Why this topic? Because Baby Doe probably won't be one of these. Maybe 2021. I may feel like a pregnant woman in late pregnancy: wanting the baby to be born, fearful the birth and the baby may be problematic, and not wanting to let go of the pregnancy, uncomfortable yes, but familiar for sure, and fearful of how to raise a baby, A stew of conflicting feelings. Hoping for good and not insisting on perfect. I'm waiting for final proofs and a couple more blurbs that may or may not be forthcoming.
The following are not my choices, I'm still reading novels and such from previous decades. My last two recent favorites were Where the Crawdads Sing (great book, bad title), and Little Fires Everywhere (great title, good book).
Commonalites of the lists below appear to be a paucity of old white males (not necessarily a bad thing) and books from big publishers with price points encircling $28. My first pick from the lists is Real Life by Brandon Taylor. Why? Because it touches on the themes of Dibene, the novel that will follow Baby Doe. (Not enthralled by first fifty pages--a sensitivity so hyped up, that it seems precious).
The 2020 Booker Prize shortlist:
Diane Cook (USA), The New Wilderness (Oneworld Publications)
Tsitsi Dangarembga (Zimbabwe), This Mournable Body (Faber & Faber)
Avni Doshi (USA), Burnt Sugar (Hamish Hamilton, Penguin Random House)
Maaza Mengiste (Ethiopia/USA), The Shadow King (Canongate Books)
Brandon Taylor (USA) Real Life (Riverhead Books) This is the one I'm reading now. Not
Douglas Stuart (Scotland/USA) Shuggie Bain (Picador, Pan Macmillan)
The 2020 National Book Award shortlist (copied from their website):
In Leave the World Behind by Rumaan Alam, Brooklyn couple Amanda and Clay head out on a family vacation to Long Island, but their trip turns uneasy when the homeowners seek refuge following blackouts in New York City. As the world outside moves towards greater unrest, the group faces their perceptions about each other and the very concept of safety. Civilization’s future is at stake in A Children’s Bible by Lydia Millet, who holds a master’s degree in environmental policy. The cast of young characters in Millet’s novel easily fend for themselves as their parents remain indifferent to the devastation of the world around them in allegorical tale that defies rationalizations about climate change. The Secret Lives of Church Ladies by Deesha Philyaw draws us into the multifaceted lives of Black women across several generations as they engage in self-discovery and seduction. In Philyaw’s first work of fiction, her characters push the boundaries of thought around morality, Christianity, and their community’s expectations. Set in Glasgow in the 1980s, Shuggie Bain by Douglas Stuart is an epic portrayal of a working-class family haunted by alcoholism. Each of their experiences are portrayed with great care through the eyes of lonely Hugh “Shuggie” Bain, who finds himself at the margins of his own family. Everyone embodies a role in Interior Chinatown by Charles Yu and protagonist Willis Wu strives to land the best one available to an Asian-American man: Kung Fu Guy. Yu’s novel takes the concept of allegory and uses the familiar landscape of Hollywood tropes to create a nuanced, heartfelt, and stylistically unique portrait of Asian-American identity.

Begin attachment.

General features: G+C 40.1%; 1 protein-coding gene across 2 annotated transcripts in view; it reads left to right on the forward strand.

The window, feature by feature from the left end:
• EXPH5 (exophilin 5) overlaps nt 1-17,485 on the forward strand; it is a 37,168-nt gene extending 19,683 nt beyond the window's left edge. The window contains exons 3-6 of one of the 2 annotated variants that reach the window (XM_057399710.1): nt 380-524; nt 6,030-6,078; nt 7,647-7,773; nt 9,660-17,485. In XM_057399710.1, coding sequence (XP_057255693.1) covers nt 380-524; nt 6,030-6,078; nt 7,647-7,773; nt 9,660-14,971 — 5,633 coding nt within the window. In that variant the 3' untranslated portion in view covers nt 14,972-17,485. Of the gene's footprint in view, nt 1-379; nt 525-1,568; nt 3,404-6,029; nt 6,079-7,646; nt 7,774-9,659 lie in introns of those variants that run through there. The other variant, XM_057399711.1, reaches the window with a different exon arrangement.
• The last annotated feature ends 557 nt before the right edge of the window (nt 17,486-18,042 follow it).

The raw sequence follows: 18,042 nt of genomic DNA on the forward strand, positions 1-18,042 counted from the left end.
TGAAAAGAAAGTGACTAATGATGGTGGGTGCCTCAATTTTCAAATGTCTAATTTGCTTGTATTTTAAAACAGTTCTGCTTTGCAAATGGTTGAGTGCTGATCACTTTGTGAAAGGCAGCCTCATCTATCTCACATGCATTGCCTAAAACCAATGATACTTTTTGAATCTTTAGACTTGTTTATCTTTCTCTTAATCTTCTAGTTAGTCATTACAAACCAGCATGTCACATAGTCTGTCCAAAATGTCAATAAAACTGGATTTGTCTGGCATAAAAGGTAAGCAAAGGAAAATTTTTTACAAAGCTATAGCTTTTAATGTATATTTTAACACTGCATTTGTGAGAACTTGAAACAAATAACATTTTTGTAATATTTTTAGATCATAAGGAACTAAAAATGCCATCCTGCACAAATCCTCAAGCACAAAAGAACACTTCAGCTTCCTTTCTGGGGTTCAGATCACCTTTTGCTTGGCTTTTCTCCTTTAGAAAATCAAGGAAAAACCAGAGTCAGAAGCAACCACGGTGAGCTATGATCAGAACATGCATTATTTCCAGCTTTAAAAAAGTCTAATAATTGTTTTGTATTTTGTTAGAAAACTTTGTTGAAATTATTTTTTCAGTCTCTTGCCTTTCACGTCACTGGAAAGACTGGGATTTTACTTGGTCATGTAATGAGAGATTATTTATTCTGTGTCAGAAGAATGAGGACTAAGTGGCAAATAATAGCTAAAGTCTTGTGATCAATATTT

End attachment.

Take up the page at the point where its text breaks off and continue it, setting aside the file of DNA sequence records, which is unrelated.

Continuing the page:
The NY Times lists five novels which I pasted below, and five nonfiction books, which I ignore. The 10 Best Books of 2020
1. A Children’s Bible By Lydia Millet In Millet’s latest novel, a bevy of kids and their middle-aged parents convene for the summer at a country house in America’s Northeast. While the grown-ups indulge (pills, benders, bed-hopping), the kids, disaffected teenagers and their parentally neglected younger siblings, look on with mounting disgust. But what begins as generational comedy soon takes a darker turn, as climate collapse and societal breakdown encroach. The ensuing chaos is underscored by scenes and symbols repurposed from the Bible — a man on a blowup raft among the reeds, animals rescued from a deluge into the back of a van, a baby born in a manger. With an unfailingly light touch, Millet delivers a wry fable about climate change, imbuing foundational myths with new meaning and, finally, hope. Fiction | W.W. Norton & Company. $25.95. | Read the review | Listen: Lydia Millet on the podcast.